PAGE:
Five Star's 313th Great Blog Roundup Is Brought to You By Tim Winton
This week's Five Star roundup is brought to you by writing without a safety net, how we talk about war, the difficulty of journalling, understanding reluctant motherhood, internet exhibitionism throwing us out of whack, a life-altering decision, making it through mid-life with strength and compassion, figuring out how to parent with humanity, nursing as a way of life, and Tim Winton:
Happy Wednesday, and happy reading!
Apparently a lot of writers are talking where they get money etc right now.
I’ve read several of these articles and I must confess to a lot of eye rolling.
So how about the view from the bottom?
In 1970 my dad had an unlucky number. His unlucky number was pulled and the government made him go to the other side of the world to fight in a war. When he got back he was hated for doing something he’d never wanted to do in the first place. In the photo albums my dad is impossibly skinny and wears dark green shirts. When I was little he’d let me wear his war medals on my pretend army clothes and never minded if I lost one. That was how much my dad cared for his war.
For a long time, I’ve wanted to keep a diary. I tried throughout adolescence but always gave it up. I dreamt of being very frank, like Joe Orton, whose diaries I admired very much; I found them in the library when I was about 14.
"…I don’t vant to be the modder, dah same vay you don’t vant to be a modder. I like having a sister but I vas not meant to have a child. No offense. You turned out fine, so if I had to have a baby, I’m glad I ended up with you. I vish you vere here, but somebody else’s daughter."
When you follow someone online who you adore in person, it's a gamble. In the best case, you gain a magical social sixth sense about your friend's life and work that enhances the relationship. In the worst, they turn out to be an irritating exhibitionist, religious/political/Crossfit/[insert current trend] fanatic, or strident wanna-be thought leader. And it makes you love that person less.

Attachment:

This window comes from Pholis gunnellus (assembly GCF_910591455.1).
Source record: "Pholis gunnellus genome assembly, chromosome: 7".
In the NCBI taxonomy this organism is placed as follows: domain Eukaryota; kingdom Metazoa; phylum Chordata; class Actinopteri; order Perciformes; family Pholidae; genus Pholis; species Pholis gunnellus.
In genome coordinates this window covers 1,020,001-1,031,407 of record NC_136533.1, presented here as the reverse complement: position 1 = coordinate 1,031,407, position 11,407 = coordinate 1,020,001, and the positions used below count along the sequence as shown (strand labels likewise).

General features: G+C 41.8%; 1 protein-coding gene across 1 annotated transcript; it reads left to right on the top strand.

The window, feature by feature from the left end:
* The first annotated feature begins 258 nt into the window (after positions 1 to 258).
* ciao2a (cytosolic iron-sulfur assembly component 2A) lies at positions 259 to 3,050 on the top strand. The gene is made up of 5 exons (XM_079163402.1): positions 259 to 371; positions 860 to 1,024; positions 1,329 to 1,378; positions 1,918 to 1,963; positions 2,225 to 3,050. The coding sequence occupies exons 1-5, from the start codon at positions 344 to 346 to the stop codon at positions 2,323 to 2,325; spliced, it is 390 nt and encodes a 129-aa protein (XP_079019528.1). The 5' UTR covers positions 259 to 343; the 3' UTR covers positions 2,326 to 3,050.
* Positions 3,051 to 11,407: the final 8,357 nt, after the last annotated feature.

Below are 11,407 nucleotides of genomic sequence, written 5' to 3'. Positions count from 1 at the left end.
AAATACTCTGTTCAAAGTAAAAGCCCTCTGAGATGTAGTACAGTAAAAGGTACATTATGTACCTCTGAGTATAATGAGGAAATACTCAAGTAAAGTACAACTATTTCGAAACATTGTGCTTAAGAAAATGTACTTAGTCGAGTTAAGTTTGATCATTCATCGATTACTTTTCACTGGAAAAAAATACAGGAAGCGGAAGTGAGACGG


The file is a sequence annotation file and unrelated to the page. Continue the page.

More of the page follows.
It was then that we heard my dad’s car pull into the driveway. At the first sign of an adult, standard sleepover protocol dictated everyone pretend to be asleep. And so, as what sounded like 200 keys rattled to unlock the front door and the first sounds of cowboy boots clomped on the entryway linoleum, none of us knew that our sleepover was to be front row to what happened next.
I had figured I would skip my midlife crisis. (How cute.)
She had collapsed in on herself and was sobbing at the table. I patted her on the back in that awkward way which precisely conveys, “I don’t know what to do, or what to say, and I want to run from this emotional Hazmat scenario as fast as I can but I’m required by law to suffer with you.”
My mother was a nurse, and it defined her life. She fought her parents to become one, put herself through school without their money. They believed nursing was beneath her. All those bedpans. All that blood and stink. But my mom, who created doll hospitals in the backyard and ministered to stray cats and dogs all her childhood, marched herself to nursing school in 1949 and never once looked back.
And because you are a fan of finding good, new writing on the internet: